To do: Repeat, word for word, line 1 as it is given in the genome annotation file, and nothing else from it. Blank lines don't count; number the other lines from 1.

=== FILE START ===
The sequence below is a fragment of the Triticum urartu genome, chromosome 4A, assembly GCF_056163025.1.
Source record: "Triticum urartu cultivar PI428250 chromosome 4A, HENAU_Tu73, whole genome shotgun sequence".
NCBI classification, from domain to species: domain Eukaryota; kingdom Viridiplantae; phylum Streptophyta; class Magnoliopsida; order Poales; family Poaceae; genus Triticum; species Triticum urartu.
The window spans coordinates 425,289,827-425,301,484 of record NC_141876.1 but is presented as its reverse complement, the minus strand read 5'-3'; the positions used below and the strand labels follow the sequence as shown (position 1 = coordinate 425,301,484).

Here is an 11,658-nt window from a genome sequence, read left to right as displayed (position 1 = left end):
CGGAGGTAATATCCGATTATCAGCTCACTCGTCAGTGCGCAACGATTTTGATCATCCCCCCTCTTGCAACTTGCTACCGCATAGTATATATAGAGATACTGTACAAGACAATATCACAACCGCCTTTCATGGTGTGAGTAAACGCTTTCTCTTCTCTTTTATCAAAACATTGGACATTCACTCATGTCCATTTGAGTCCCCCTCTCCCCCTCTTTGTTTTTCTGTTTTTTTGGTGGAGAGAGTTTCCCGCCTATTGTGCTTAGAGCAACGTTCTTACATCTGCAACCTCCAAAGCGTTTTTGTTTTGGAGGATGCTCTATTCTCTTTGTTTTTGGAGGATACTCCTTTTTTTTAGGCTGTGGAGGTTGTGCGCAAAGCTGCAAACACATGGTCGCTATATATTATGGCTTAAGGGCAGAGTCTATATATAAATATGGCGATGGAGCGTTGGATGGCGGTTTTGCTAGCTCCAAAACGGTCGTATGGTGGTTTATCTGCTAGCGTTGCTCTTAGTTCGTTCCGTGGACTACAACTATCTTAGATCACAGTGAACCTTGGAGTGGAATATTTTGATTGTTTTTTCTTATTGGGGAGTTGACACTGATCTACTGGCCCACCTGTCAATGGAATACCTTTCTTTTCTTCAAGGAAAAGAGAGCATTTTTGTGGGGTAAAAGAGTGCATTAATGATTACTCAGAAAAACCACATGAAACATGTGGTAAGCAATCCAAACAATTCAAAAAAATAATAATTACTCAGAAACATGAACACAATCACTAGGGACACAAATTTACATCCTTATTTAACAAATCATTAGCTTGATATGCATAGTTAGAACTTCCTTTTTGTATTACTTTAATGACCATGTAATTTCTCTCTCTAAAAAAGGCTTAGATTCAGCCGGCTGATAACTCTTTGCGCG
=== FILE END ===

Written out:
The sequence below is a fragment of the Triticum urartu genome, chromosome 4A, assembly GCF_056163025.1.